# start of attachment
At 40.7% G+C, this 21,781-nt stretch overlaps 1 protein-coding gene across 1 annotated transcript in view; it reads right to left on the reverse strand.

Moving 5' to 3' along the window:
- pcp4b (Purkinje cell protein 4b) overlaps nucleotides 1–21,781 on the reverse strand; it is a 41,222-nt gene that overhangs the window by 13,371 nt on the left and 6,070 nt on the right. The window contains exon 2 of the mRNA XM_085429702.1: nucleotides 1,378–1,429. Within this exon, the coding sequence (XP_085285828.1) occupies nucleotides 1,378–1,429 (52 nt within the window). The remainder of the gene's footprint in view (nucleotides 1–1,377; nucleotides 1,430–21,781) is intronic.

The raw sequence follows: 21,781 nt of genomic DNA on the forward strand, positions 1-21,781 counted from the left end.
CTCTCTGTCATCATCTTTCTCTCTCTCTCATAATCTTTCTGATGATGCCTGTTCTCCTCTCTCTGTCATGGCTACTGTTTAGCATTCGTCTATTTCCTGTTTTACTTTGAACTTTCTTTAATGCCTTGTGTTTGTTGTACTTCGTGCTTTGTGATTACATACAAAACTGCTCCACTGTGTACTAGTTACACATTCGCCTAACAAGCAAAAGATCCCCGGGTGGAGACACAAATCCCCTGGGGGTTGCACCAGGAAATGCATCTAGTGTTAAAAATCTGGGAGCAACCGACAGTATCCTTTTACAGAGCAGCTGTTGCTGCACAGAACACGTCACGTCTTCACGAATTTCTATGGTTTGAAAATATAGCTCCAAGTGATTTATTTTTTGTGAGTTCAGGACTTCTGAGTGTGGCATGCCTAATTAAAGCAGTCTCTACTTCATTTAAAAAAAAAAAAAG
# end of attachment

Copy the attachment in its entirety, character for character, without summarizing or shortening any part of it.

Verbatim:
At 40.7% G+C, this 21,781-nt stretch overlaps 1 protein-coding gene across 1 annotated transcript in view; it reads right to left on the reverse strand.

Moving 5' to 3' along the window:
- pcp4b (Purkinje cell protein 4b) overlaps nucleotides 1–21,781 on the reverse strand; it is a 41,222-nt gene that overhangs the window by 13,371 nt on the left and 6,070 nt on the right. The window contains exon 2 of the mRNA XM_085429702.1: nucleotides 1,378–1,429. Within this exon, the coding sequence (XP_085285828.1) occupies nucleotides 1,378–1,429 (52 nt within the window). The remainder of the gene's footprint in view (nucleotides 1–1,377; nucleotides 1,430–21,781) is intronic.

The raw sequence follows: 21,781 nt of genomic DNA on the forward strand, positions 1-21,781 counted from the left end.
CTCTCTGTCATCATCTTTCTCTCTCTCTCATAATCTTTCTGATGATGCCTGTTCTCCTCTCTCTGTCATGGCTACTGTTTAGCATTCGTCTATTTCCTGTTTTACTTTGAACTTTCTTTAATGCCTTGTGTTTGTTGTACTTCGTGCTTTGTGATTACATACAAAACTGCTCCACTGTGTACTAGTTACACATTCGCCTAACAAGCAAAAGATCCCCGGGTGGAGACACAAATCCCCTGGGGGTTGCACCAGGAAATGCATCTAGTGTTAAAAATCTGGGAGCAACCGACAGTATCCTTTTACAGAGCAGCTGTTGCTGCACAGAACACGTCACGTCTTCACGAATTTCTATGGTTTGAAAATATAGCTCCAAGTGATTTATTTTTTGTGAGTTCAGGACTTCTGAGTGTGGCATGCCTAATTAAAGCAGTCTCTACTTCATTTAAAAAAAAAAAAAG